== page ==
[00121] Transmitting element 542 can transmit an EM signal 546 that can at least partly reflect from surface 90 of the target soil due to, for example, impedance difference between the soil and an air. A reflected EM signal 546a can be received by the receiving element 544 of IGPR tool 540. IGPR tool 540 can determine, based on a time difference between transmission of EM signal 546 (e.g., by transmitting element 542) and detection of reflected EM signal 546a (e.g., by receiving element 544), the desired properties of the target soil (e.g., a VWC).

[00122] Reference is now made back to Figures 13E-13F. In some embodiments, each of the soil sensors in each of the sets (e.g., soil sensor 500-2 in set 420) compares received signal quality information from an adjacent soil sensor, positioned therebelow in that set (e.g., soil sensor 500-3 in set 420), with expected quality information. A change in signal quality (e.g., between the quality of received signal and the expected quality of the signal) can be an indicator of a measured soil property (e.g., a VWC) of an inter- sensor soil (e.g., the soil between soil sensors 500-2, 500-3 in set 420). Information regarding the change in the signal quality can be transmitted to an adjacent soil sensor positioned thereabove in that set (e.g., as described above) and/or transmitted by a topmost sensor in that set (e.g., soil sensor 500-1 in set 420) to base station 410. In some embodiments, the comparison of the change in signal quality is performed between signals received from an adjacent soil probes of each of the soil sensors (e.g., between probes 520-2a, 520-2b of soil sensor 500-2).

[00123] In some embodiments, the signal quality includes signal intensity. For example, signal transmitted by soil sensor 500-2 (e.g., signal indicated by arrow 501 in Figure 13D) can include information regarding the signal intensity. Sensor 500-1 can receive signal 501, determine the intensity of the received signal, and/or compare the intensity of the transmitted signal and the received signal. A change in the intensity between transmitted signal 501 (e.g., transmitted by soil sensor 500-2) and received signal 501 (e.g., received by soil sensor 500-1) can be an indicator of the measured soil property (e.g., a VWC) of the soil between soil sensors 500-1, 500-2.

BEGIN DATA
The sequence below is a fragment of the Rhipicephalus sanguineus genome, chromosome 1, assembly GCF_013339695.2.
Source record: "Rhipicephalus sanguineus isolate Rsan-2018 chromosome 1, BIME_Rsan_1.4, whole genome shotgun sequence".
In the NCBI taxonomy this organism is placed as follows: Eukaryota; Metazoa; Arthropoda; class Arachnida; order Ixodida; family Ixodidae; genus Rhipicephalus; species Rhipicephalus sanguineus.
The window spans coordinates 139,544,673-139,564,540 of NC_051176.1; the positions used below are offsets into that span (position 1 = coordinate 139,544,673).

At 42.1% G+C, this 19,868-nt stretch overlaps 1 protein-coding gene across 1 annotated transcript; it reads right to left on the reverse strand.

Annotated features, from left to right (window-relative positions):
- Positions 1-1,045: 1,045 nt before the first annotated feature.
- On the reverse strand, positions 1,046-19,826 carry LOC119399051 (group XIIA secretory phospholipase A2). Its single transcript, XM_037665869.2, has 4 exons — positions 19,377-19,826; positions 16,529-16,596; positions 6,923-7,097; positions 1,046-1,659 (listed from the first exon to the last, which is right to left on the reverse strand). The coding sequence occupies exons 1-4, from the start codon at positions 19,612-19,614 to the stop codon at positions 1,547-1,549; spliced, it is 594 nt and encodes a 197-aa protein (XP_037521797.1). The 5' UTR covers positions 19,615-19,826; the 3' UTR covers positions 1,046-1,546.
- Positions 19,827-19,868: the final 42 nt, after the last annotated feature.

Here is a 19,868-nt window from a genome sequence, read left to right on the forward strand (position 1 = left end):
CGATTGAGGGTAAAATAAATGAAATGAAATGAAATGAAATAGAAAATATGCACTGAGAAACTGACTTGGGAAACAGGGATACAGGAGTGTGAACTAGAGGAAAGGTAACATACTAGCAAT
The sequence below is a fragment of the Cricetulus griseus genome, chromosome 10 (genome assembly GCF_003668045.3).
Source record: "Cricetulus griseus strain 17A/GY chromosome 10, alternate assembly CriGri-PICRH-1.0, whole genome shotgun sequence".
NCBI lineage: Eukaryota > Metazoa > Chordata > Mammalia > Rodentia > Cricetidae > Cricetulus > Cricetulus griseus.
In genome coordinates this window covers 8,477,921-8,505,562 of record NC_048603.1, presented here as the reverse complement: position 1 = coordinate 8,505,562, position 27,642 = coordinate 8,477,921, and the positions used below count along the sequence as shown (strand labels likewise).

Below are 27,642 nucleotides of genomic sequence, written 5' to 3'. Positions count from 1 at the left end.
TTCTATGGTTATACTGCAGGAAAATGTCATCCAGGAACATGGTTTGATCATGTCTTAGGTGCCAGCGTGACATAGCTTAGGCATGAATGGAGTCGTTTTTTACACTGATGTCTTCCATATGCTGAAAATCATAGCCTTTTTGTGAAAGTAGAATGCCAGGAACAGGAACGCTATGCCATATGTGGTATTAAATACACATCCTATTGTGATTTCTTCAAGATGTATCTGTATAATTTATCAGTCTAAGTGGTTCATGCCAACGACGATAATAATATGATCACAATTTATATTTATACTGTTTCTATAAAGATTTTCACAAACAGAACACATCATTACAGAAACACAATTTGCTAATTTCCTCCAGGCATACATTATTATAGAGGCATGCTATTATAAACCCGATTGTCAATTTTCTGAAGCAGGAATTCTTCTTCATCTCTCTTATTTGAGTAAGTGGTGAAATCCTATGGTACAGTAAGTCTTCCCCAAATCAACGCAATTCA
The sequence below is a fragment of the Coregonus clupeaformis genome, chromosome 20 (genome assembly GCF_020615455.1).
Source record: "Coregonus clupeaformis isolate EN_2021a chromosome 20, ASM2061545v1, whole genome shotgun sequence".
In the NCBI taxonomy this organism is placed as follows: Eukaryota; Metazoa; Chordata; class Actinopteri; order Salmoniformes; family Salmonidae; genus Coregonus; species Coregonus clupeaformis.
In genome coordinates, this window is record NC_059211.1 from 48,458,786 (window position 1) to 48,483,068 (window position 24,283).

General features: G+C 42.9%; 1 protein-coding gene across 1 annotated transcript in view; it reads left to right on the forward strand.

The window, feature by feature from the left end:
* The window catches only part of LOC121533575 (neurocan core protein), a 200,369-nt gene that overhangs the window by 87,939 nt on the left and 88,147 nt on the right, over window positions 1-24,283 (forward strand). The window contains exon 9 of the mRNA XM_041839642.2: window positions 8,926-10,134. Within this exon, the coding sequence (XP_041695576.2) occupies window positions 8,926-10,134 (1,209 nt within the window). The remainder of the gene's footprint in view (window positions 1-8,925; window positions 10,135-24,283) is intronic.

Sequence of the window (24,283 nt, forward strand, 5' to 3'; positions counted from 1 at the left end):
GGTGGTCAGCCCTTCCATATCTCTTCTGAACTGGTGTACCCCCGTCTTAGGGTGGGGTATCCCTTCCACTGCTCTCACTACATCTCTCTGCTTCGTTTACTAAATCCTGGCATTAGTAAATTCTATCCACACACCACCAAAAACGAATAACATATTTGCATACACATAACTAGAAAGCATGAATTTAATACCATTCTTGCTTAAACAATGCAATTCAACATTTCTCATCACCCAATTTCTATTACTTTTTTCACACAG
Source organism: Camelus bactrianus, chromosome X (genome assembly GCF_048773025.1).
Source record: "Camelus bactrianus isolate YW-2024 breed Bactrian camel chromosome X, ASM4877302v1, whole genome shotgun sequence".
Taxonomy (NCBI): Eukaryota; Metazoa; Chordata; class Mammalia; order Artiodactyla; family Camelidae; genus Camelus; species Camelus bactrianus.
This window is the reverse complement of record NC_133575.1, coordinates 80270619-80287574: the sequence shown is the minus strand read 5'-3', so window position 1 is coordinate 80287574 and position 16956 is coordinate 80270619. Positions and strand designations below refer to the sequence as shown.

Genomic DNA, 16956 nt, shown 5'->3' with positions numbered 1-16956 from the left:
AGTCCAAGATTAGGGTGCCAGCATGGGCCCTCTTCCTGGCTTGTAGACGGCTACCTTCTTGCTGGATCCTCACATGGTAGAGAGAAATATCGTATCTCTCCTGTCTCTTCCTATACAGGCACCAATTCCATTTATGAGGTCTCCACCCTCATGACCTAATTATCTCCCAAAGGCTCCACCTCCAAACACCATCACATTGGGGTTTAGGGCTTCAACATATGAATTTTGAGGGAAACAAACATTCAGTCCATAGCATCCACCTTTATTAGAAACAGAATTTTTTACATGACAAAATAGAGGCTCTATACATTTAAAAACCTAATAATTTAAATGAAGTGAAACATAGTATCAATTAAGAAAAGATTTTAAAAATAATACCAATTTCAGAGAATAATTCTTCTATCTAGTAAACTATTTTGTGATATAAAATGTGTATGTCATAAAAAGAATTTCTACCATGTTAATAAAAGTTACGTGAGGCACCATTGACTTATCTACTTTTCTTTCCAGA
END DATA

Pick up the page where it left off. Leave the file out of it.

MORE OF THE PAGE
[00124] In some embodiments, transmitted signal 501 is attenuated and/or amplified while propagating through a target soil, depending on a type of the signal and/or on properties of the target soil. For example, a RF signal can be attenuated and ultrasonic (US) signal can be amplified while propagating in the target soil, depending for example, on a VWC of the soil. In some embodiments, soil sensors 500 can transmit and/or receive signals of various types, for example, RF and/or US signals.

[00125] In some embodiments, a measured soil property (e.g., a VWC) of an inter- sensor soil (e.g., the soil between soil sensors 500-2, 500-3 in set 420) is determined based on a quality of at least two signals, where each of the at least two signals is of different signal type. For example, soil sensors 500-3 can transmit a RF signal and a US signal to soil sensor 500-2 positioned thereabove in the set (e.g., set 420). In various embodiments, the RF signal is attenuated and the US signal is amplified while propagating in a target soil. Soil sensor 500-2 can receive the RF and US signals (e.g., transmitted by soil sensor 500-3), determine an intensity of the received RF and US signals and/or compare the determined intensities between the transmitted and received RF and US signals. Sensor 500-2 can also determine, based on the comparison of the intensities of the transmitted and received RF and US signals, the measured soil property of the inter-sensor soil. One advantage of determining the measured soil property of the inter-sensor soil based on the comparison of quality of two signals of different types (e.g., the RF and US signals) can include improving an accuracy of the soil measurements.

[00126] In some embodiments, the signal quality includes number of packets and/or the measured property of the soil (e.g., a VWC) is determined based on a change in packets number between transmitted signal 501 (e.g., transmitted by soil sensor 500-2) and received signal 501(e.g., received by soil sensor 500-1).

[00127] In some embodiments, each of soil sensors 500-1, 500-2, 500-3 includes IGPR tool 540 (e.g., as described in detail with respect to Figure 13F) to determine the measured soil property (e.g., a VWC) of the inter-sensor soil (e.g., the soil between soil sensors 500-2, 500-3 in set 420).